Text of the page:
A number of UWA students studying Architecture and Landscape Architecture have recently had the opportunity to apply their knowledge and skills in the ‘real world'. Fourteen Landscape Architecture students returned from India recently after starting work on plans for the gardens around the newly completed Australian High Commission's Chancery building in New Delhi, whilst a number of first year Architecture students have also put their skills into practise in a way that was enjoyed by the wider community for the Kings Park Festival.
At this year's Festival, the Architecture students had the chance to create 1:1 installations amidst the marri, karri and tuart trees in the park. The timber Bush Gazebos they constructed were inspired by the tale of Alice in Wonderland and were up to 3 metres long and 3 metres wide. Many of the Gazebos were later sold at auction, the proceeds of which will go towards a research trip for the students to Indigenous communities on the Dampier Peninsular. "We would also like to keep some of the structures on campus," said a student representative.
A few thousand kilometres away the Landscape Architecture students were involved in their own hands-on work, travelling to India in order to make plans for the gardens surrounding the Australian High Commission's Chancery Building. Adelle Main, one of the students who took part in the trip, had this to say about her experiences:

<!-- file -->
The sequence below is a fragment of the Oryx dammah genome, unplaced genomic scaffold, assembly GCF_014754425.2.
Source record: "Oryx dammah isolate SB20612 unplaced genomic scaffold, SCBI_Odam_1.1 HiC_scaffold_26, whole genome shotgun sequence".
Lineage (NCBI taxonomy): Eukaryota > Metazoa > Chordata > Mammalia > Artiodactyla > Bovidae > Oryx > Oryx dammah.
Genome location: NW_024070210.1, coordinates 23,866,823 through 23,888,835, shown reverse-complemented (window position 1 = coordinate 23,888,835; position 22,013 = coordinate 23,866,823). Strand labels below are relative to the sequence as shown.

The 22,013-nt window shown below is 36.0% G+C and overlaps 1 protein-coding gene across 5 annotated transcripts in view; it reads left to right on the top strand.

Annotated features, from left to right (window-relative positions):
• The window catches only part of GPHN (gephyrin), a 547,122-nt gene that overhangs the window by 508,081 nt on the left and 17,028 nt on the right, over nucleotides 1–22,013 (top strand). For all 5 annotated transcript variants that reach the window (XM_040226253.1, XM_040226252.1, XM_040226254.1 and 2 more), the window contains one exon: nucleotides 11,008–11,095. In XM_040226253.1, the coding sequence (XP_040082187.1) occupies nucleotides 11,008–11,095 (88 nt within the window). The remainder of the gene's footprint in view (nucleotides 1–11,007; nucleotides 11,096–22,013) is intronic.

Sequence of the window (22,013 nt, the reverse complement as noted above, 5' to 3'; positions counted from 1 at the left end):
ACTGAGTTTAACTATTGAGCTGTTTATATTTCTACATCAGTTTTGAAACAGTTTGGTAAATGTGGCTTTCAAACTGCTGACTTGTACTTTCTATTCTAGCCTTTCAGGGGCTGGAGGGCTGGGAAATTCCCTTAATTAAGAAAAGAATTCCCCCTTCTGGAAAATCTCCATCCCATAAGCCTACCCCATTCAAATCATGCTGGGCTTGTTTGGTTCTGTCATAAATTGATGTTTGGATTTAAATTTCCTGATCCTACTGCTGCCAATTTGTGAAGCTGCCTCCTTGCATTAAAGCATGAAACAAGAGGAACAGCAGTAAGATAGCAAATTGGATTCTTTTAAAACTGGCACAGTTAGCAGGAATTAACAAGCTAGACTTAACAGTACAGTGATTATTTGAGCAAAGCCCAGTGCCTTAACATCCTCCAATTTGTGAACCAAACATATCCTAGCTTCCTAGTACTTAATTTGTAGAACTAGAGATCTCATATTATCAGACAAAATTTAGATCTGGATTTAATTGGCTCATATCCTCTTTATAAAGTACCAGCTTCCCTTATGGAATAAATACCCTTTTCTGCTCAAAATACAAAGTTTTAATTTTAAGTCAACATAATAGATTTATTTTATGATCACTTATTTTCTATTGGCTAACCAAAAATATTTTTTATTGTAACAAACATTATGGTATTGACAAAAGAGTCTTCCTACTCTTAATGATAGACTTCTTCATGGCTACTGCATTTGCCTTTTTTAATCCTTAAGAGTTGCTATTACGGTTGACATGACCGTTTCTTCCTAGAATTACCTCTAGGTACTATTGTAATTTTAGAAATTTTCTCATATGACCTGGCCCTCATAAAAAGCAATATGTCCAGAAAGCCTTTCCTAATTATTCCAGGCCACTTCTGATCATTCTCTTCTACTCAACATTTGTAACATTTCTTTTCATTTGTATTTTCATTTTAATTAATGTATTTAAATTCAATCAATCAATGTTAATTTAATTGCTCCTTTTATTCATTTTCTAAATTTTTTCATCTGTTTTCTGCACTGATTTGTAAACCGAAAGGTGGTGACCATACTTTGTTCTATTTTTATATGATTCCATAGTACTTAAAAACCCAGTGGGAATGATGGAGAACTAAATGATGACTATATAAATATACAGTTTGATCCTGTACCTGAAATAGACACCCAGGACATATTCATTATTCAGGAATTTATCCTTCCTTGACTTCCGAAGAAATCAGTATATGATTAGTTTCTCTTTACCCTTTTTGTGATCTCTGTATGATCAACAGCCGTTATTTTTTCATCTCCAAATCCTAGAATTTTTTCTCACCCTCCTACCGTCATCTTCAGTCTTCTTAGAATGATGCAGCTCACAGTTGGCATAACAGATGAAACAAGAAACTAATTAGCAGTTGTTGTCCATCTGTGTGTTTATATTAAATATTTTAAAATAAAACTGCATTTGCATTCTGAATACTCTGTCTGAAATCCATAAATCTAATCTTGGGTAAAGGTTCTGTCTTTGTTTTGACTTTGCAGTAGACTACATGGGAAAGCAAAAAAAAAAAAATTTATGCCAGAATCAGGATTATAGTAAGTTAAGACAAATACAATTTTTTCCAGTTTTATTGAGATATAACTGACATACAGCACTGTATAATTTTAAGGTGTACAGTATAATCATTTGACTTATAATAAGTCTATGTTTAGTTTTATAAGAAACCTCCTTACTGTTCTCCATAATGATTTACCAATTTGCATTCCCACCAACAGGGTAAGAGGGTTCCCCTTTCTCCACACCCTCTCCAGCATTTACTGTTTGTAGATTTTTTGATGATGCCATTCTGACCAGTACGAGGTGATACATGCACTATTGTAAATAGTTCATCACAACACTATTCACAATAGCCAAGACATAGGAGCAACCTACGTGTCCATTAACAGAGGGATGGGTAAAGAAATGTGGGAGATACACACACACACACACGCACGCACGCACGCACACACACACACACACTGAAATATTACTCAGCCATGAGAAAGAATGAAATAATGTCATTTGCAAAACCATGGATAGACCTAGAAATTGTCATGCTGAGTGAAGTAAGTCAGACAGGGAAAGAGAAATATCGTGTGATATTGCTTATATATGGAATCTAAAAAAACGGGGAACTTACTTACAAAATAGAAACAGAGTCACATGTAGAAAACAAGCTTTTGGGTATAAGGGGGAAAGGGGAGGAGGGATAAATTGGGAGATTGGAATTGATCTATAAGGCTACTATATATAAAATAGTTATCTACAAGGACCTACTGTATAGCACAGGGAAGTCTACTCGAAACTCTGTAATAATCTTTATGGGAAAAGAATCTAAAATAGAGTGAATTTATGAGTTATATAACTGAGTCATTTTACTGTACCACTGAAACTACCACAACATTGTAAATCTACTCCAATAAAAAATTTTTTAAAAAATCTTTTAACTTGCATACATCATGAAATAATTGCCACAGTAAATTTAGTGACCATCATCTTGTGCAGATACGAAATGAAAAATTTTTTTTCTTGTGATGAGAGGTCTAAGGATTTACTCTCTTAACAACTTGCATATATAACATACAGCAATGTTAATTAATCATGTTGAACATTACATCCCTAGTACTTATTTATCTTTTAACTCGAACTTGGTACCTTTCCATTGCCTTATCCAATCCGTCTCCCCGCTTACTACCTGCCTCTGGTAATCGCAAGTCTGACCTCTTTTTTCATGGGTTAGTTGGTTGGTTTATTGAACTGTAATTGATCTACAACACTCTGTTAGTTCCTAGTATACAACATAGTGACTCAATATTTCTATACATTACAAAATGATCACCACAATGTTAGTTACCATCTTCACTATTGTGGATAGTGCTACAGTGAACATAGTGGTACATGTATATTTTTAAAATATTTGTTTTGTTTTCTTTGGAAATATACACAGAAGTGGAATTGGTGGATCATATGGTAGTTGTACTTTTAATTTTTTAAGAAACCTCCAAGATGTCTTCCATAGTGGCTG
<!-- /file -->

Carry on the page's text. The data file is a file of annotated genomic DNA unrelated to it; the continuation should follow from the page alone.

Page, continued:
"When I first enrolled in Landscape Architecture I had no idea of the many amazing experiences that were ahead. We travelled to India as part of our third-year design studio, where the project brief was to create a landscape for the Australian Embassy in Delhi that conveyed our national cultural identity whilst absorbing and taking into consideration the vibrant Indian context.
"Upon return to Perth I asked my fellow students what their thoughts regarding the trip were, and was told unanimously that it was an amazing life experience, totally unique to the course, in fact many are keen to go back."
During their stay, the group visited Delhi, Agra and its famous Taj Mahal, and Lucknow, where they saw buildings designed by American architect Walter Burley Griffin, who designed much of Canberra.